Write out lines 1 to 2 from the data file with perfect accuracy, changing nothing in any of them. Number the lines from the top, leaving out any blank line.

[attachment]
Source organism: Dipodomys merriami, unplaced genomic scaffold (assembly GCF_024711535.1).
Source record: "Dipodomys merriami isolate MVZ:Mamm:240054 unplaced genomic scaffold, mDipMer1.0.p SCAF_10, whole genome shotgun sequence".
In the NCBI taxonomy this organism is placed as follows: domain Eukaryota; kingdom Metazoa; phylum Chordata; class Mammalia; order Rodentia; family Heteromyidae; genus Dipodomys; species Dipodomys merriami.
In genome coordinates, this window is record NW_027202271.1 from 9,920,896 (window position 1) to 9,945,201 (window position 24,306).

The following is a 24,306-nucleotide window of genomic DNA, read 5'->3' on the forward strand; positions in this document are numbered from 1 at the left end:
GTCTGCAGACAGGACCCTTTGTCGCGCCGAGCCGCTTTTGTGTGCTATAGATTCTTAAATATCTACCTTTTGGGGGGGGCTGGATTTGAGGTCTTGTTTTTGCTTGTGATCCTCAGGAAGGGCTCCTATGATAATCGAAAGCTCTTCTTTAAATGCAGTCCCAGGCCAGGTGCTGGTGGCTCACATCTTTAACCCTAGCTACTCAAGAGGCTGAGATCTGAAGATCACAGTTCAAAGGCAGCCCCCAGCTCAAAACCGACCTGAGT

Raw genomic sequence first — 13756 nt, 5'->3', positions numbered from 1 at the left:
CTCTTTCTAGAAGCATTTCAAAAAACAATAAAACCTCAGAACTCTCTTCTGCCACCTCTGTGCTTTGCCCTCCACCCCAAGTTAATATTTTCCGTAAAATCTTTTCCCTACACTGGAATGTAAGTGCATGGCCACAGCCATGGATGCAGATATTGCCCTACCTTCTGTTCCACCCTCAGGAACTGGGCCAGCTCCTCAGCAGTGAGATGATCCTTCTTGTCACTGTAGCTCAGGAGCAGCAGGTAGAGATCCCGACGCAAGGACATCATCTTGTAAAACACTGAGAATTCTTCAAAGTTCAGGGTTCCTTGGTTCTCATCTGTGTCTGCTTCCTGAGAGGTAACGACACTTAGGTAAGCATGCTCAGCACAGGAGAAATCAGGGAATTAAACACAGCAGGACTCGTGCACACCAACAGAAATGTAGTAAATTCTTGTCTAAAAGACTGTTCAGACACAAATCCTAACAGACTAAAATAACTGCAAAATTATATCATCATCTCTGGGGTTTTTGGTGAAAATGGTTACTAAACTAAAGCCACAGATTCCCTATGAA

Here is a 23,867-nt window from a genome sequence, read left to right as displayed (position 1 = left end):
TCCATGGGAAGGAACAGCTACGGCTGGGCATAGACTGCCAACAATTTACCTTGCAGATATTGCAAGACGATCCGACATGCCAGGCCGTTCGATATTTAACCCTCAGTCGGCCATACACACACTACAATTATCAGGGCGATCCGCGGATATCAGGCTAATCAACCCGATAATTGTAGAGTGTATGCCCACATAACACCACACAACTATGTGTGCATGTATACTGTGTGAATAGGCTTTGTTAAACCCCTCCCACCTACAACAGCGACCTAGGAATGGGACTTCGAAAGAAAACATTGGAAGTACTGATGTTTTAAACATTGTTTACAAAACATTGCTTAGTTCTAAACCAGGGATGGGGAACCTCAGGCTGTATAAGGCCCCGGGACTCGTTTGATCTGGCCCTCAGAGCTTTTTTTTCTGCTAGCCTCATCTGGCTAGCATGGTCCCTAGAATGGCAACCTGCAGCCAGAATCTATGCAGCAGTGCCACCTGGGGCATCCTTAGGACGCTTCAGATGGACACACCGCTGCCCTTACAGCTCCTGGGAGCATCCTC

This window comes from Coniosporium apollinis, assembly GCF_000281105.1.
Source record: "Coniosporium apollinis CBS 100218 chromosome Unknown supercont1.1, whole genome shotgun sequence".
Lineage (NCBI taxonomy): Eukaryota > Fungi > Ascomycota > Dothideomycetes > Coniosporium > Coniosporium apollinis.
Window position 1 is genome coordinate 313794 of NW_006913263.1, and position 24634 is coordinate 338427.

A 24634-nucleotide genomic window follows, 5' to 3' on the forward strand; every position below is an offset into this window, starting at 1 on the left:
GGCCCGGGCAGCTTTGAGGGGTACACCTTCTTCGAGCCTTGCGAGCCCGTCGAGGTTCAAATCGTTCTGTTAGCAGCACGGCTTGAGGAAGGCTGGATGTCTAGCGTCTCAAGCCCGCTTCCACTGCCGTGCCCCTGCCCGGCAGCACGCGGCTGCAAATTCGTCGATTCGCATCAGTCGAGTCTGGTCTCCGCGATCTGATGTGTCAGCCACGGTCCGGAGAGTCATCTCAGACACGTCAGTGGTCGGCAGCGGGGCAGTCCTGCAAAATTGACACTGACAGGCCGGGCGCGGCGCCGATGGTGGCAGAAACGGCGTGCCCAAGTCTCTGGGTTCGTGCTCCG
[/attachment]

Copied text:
Source organism: Dipodomys merriami, unplaced genomic scaffold (assembly GCF_024711535.1).
Source record: "Dipodomys merriami isolate MVZ:Mamm:240054 unplaced genomic scaffold, mDipMer1.0.p SCAF_10, whole genome shotgun sequence".